Final year of university is tough in comparison to the first couple of years! Most students dread it and think that everything up until their final year was a breeze. Once final year begins, many students look back at their fresher days as the best part of university. Your final year can be an exhausting and emotional rollercoaster, but just think that every day you are one step closer to celebrating your success at graduation. Send My Bag have put together this blog on our top tips for surviving final year of university and making it to graduation day.
1. Start early and space everything out
In final year of university, you will find yourself having to put in a lot more work than you would have done for the first couple of years. On top of the assignments and exams for your taught modules, most final year students have to write a thesis or a dissertation as their independent project. Therefore, if you haven’t been skilled at planning and organising in your first two years of university, final year is the time to work on this as a way to deal with stress! Planning and prioritizing as a common habit of high-performing students will help you to effectively manage your workload and get on top of things before deadlines start creeping up on you. Starting your work early means you can save yourself from unnecessary stress, even if you only get some reading and note taking done in advance. Or, simply creating a plan and gathering all of the resources that you need will help set things in motion.
2. Try to avoid “all-nighters”
It’s 24 hours before an assignment is due and time is passing by quickly. You’ve had to skip sleep and stay up all night in the library, and are pushing to submit your assignment seconds before the deadline. Most students have been in this unenviable position. Whilst caffeine, sugar and adrenaline may hide any tiredness at the time, frequent “all-nighters” will eventually catch up with you. Some people may work better in the mornings and afternoons, others in the evenings, but it is best to have a regular routine that allows you to get enough sleep. You will come back to your work with a fresh mindset and more productivity.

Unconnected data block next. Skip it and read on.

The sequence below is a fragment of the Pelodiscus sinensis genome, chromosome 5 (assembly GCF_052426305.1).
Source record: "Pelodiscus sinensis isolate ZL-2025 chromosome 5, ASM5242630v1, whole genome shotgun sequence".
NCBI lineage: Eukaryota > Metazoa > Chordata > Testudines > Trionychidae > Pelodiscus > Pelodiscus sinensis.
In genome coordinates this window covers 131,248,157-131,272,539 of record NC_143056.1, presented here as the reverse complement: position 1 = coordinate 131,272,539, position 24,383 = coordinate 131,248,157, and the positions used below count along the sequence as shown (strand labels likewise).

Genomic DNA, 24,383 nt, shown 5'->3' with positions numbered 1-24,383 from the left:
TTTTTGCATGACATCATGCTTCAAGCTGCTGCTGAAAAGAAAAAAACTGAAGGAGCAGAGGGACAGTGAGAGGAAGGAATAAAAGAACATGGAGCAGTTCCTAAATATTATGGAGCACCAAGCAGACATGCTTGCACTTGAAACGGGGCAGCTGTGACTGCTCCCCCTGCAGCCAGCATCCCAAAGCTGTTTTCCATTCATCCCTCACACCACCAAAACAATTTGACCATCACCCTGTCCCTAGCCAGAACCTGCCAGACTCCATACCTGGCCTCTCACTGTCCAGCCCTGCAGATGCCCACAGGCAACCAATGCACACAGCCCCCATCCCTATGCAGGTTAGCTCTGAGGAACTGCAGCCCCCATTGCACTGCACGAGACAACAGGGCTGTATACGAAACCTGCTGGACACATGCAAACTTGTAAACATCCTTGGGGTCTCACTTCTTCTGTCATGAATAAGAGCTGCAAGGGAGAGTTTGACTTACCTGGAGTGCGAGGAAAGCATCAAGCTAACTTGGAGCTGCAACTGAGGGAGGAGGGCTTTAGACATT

3. Don’t take on too much
You probably found yourself saying ‘yes’ to many opportunities in first year of university, including societies, clubs, internships, semesters abroad, socialising trips, and so on. First year is a key time for getting involved, trying new experiences, and meeting new people. It is great to be involved in extra-curricular activities throughout university, but be careful that they don’t start to take up too much of your time and create extra stress on top of your university work. Some students may also have a part-time job at university. Try to keep a balance – don’t let part-time work or extra-curricular activities take its toll on your studies.
4. Take breaks
Everyone deserves a break. There is only a certain amount of time you can keeping working before running out of energy, so it is important to make time for some TLC! No matter how much work you may have to do, studying non-stop can actually do more harm than good, as tiredness and stress starts to take its toll. It is better to break your work down into realistic amounts, taking regular breaks to refresh and refuel and to have something positive to look forward to.
5. Take time to socialise
Going on a night out with your friends every now and then could be the TLC that you need! Socialising could be the best stress-reliever, even if it’s only meeting your friends for a coffee in between studying, to off-load your stress and take your mind away from work for a while. Final year doesn’t mean that you have to be a library hermit all year round; you should still spend time with your university friends.
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